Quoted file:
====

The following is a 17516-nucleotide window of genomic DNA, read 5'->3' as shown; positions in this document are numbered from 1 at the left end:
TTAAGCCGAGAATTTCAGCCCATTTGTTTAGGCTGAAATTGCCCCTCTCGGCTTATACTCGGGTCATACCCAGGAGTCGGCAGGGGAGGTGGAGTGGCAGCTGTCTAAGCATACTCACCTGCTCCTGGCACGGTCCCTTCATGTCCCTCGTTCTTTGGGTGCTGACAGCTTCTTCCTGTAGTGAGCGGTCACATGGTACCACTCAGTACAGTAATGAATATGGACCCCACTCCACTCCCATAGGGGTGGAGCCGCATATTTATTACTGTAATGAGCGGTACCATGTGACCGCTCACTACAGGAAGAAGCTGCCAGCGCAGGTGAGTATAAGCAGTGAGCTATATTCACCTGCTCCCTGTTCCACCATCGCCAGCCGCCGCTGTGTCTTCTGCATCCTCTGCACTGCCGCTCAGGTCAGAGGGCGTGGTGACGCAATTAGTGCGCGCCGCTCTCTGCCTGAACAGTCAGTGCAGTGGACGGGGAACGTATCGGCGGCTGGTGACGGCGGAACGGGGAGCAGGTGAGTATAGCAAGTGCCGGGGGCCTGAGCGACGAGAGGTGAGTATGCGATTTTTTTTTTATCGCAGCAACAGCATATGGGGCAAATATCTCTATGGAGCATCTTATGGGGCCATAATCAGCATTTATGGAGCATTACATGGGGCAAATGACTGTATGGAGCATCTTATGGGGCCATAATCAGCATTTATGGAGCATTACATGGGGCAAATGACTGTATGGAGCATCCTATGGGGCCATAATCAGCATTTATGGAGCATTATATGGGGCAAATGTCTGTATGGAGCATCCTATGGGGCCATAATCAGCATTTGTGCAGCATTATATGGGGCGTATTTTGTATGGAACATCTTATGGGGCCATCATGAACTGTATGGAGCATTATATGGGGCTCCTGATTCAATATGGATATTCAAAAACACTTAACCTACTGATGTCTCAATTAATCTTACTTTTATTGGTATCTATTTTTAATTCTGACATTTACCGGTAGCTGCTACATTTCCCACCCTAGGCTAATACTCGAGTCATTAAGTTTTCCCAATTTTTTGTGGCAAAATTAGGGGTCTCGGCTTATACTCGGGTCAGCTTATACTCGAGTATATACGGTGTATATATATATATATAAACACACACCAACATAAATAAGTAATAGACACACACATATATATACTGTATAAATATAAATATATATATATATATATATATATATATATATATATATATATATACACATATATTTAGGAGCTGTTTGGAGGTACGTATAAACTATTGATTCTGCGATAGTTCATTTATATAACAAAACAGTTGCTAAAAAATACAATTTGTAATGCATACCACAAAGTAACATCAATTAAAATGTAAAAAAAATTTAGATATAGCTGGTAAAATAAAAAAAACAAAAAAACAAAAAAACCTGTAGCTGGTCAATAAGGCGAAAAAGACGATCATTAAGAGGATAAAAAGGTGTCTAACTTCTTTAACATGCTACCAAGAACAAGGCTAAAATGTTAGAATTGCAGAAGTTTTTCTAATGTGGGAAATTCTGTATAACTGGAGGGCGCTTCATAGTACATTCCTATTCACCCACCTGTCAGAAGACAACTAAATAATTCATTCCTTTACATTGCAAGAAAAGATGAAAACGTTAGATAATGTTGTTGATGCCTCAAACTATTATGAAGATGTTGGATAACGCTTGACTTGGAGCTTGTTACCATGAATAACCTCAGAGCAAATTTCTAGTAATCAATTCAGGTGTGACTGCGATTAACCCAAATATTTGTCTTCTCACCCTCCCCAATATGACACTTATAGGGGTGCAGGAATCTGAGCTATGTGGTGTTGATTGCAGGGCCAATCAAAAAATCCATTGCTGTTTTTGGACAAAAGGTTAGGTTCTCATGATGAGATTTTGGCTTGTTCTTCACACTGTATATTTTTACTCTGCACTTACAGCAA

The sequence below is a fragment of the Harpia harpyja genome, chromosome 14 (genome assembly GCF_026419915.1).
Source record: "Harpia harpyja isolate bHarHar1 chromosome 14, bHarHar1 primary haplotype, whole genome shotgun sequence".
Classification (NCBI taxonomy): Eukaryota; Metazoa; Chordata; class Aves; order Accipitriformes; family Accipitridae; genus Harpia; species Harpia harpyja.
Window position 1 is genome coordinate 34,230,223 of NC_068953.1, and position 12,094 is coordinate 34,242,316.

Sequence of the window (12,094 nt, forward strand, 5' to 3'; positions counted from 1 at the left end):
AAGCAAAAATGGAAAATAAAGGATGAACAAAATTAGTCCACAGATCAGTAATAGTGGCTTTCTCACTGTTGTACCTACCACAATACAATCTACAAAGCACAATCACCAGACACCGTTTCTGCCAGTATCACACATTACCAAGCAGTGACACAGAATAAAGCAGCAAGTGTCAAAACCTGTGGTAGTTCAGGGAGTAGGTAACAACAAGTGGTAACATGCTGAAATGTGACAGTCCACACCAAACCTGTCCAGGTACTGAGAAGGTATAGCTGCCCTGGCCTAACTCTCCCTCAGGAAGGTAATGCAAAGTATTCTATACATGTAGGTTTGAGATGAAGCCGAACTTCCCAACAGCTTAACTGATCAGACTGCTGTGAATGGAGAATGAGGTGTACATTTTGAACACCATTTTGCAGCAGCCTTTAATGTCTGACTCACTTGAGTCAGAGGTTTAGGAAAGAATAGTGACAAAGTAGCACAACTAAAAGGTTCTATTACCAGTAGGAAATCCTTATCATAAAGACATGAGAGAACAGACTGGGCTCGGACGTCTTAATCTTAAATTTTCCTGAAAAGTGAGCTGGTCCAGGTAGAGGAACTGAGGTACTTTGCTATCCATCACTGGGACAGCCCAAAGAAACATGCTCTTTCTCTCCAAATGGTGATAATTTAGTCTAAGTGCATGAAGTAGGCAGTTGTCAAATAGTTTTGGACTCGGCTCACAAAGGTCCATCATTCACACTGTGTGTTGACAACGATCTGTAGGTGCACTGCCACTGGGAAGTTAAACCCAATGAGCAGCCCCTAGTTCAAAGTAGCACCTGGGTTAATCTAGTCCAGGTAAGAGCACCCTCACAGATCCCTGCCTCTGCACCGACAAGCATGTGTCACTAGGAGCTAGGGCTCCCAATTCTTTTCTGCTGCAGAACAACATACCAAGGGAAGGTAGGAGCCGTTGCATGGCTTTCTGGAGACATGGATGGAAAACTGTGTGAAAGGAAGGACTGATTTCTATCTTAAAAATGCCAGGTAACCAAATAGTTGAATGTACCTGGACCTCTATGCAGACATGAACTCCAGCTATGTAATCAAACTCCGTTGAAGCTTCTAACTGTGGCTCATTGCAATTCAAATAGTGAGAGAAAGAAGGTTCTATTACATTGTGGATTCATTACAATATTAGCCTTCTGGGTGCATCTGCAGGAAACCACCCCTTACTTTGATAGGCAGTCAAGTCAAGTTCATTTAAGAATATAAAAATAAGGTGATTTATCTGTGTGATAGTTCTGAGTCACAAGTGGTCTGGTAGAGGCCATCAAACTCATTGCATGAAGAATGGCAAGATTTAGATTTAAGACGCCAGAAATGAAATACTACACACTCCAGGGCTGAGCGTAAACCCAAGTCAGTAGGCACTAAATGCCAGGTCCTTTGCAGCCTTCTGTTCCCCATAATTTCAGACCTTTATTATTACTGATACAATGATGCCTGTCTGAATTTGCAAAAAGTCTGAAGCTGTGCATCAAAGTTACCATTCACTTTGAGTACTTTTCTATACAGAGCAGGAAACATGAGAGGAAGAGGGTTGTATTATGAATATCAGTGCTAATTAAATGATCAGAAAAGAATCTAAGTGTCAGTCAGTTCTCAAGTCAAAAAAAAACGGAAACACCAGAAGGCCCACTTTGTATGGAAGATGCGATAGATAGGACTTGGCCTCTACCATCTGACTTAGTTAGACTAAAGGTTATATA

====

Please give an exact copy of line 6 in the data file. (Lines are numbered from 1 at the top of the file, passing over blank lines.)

Window position 1 is genome coordinate 34,230,223 of NC_068953.1, and position 12,094 is coordinate 34,242,316.